In the last month I had the honor of assisting a dog through her transition. We met for the first time over the phone late in September, when her people had begun to feel that her time in this body was winding down. They sent me her picture, as my clients often do. The picture portrayed a large, mixed-breed dog who looked very solemn, even serious. I gave the reading by phone and, as I always do, I asked for the dog’s full name so I could dial in the radio, so to speak, and capture her energy.
Quickly it became apparent that “Ruby” (not her real name, if you’re wondering) was hilarious. Shortly after the reading began, I saw her stretched out as if on a piano, with a feather boa. I do love surprises in a reading; I feel like they’re confirmation I can trust the information. If I made it up, I reason, it would feel predictable, obvious! But there she was, with a twinkle in her eye, not at all concerned that the end of her life was approaching and ready to share some entertaining instructions with her people. I rarely encounter distressed animals at end of life, by the way. They seem to understand that they will go on, just not in their current body. Most of the time, they’re ready and willing to make the transition.
Ruby turned out to be very loving, but drily funny. She wasn’t ready quite yet, she told me, but it was likely to be soon. She was amused at the idea that her person needed to consult with me. Wasn’t it obvious she’d be departing soon? Didn’t they already know??! They did, I told her; they just wanted to be sure!
Like most people who consult with an animal communicator, her people were very attached to Ruby. She was included in most of their activities and the raison d’etre for much of the way that they lived. She had a whole harem of human and canine friends who came to say their goodbyes and her people were concerned about what to do with her remains. It turned out she wanted to be buried, which was no small chore because of her size. Ruby wanted to rest under a big tree at the far corner of their sizable yard.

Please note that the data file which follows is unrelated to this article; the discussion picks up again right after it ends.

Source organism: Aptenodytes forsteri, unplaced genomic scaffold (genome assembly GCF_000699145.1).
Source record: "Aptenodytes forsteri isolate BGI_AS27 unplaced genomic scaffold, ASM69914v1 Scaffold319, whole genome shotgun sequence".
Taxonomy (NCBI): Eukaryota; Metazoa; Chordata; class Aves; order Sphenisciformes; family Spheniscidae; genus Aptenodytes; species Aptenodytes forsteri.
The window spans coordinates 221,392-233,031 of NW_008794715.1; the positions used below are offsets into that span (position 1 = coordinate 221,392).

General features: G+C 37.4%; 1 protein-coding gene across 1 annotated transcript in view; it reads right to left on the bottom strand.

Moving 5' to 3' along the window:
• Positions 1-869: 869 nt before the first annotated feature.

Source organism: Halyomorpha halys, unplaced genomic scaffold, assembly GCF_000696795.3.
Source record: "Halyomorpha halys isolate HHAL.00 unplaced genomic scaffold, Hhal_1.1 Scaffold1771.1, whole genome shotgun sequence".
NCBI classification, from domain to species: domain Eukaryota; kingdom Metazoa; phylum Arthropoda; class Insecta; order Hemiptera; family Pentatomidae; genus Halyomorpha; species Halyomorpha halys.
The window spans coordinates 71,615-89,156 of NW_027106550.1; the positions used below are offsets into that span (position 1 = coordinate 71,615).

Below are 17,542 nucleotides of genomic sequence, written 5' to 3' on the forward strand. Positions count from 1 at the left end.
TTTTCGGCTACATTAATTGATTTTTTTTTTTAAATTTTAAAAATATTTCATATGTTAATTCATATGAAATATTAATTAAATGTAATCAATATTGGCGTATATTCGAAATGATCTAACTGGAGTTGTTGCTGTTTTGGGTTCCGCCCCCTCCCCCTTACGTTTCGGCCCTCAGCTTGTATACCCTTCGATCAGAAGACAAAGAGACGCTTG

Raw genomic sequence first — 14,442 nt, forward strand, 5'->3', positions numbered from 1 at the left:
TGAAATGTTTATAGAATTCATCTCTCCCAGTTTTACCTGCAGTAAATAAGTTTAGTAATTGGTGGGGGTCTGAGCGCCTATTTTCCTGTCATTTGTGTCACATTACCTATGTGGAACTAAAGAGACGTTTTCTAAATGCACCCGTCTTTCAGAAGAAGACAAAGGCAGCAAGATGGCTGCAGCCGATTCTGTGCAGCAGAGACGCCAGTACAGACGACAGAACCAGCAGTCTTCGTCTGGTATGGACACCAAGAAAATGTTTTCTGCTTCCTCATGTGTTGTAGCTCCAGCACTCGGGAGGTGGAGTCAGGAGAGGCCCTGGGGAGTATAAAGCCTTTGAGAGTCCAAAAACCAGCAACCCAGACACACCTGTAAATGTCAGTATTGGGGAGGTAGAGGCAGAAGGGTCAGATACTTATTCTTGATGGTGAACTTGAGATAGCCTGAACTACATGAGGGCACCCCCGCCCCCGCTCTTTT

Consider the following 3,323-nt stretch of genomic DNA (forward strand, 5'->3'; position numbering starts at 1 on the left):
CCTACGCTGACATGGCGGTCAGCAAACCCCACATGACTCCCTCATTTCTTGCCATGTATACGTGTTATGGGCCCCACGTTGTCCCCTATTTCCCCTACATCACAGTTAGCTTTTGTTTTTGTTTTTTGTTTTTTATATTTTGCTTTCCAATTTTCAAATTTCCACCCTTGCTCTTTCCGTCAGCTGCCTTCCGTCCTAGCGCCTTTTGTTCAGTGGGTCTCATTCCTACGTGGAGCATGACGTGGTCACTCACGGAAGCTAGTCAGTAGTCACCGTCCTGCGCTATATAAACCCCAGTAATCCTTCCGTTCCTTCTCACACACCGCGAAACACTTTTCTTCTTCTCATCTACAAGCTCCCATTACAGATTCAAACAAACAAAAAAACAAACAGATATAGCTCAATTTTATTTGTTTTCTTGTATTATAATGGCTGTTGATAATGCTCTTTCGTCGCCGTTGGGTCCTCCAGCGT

They wanted me to let Ruby know she could pass on her own, or they would bring someone in to help. It turned out, and this made everyone laugh, that she wanted to be escorted out by her loved ones. She wanted someone to come in and administer the drugs and she wanted them to cry and pet her through the transition. She wanted ceremony. I told Ruby she could help make the decision that it was time to transition. If she continued to enjoy her life they could trust she was still engaged in her body. Once she felt ready she could show her people by withdrawing, turning away food, isolating. Which was exactly what happened; one day she was different, not so much “there”, quieter. They followed her lead and called on a vet who could come to their home.
The week before her departure, they fashioned a basket to put Ruby in and labored away digging the hole for her grave. They sat with her in the sun, and told her all the things they loved about her, and waited for the Big Appointment. A few days before their dog was to pass through the earthly door into spirit, they contacted me to make sure everything was in order. Her person wanted to know if Ruby was ready and if Monday was the right day. Before she’d even finished the question Ruby butted in and said, any time! She was amused, impatient. It was three days away.
The day came and with it, beautiful pictures of the dog in her basket, of the tree and the beehives and the yard. Her people had found a large rock in the shape of a paw to mark her grave, and called upon their friends to share messages to Ruby with the intent of creating a prayer flag to fly near her grave.
It’s such an honor to speak to people’s companion animals and so remarkable how like us they are. They’re funny and opinionated and they know so much more about the world around them than you might think. It’s a pleasure to help them transition; I love their courage and willingness and how they help their people to have courage, too.